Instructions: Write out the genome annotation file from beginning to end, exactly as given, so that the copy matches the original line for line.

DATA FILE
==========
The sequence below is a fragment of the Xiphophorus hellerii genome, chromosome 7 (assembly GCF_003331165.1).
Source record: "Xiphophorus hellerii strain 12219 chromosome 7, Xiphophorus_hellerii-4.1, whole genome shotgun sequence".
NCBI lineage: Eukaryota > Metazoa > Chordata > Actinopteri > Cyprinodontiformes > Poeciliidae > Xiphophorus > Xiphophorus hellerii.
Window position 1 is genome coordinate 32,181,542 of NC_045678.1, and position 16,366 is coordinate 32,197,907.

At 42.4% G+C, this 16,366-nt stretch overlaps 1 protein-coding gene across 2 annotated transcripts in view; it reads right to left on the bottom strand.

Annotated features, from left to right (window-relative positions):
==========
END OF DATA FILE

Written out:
The sequence below is a fragment of the Xiphophorus hellerii genome, chromosome 7 (assembly GCF_003331165.1).
Source record: "Xiphophorus hellerii strain 12219 chromosome 7, Xiphophorus_hellerii-4.1, whole genome shotgun sequence".
NCBI lineage: Eukaryota > Metazoa > Chordata > Actinopteri > Cyprinodontiformes > Poeciliidae > Xiphophorus > Xiphophorus hellerii.
Window position 1 is genome coordinate 32,181,542 of NC_045678.1, and position 16,366 is coordinate 32,197,907.

At 42.4% G+C, this 16,366-nt stretch overlaps 1 protein-coding gene across 2 annotated transcripts in view; it reads right to left on the bottom strand.

Annotated features, from left to right (window-relative positions):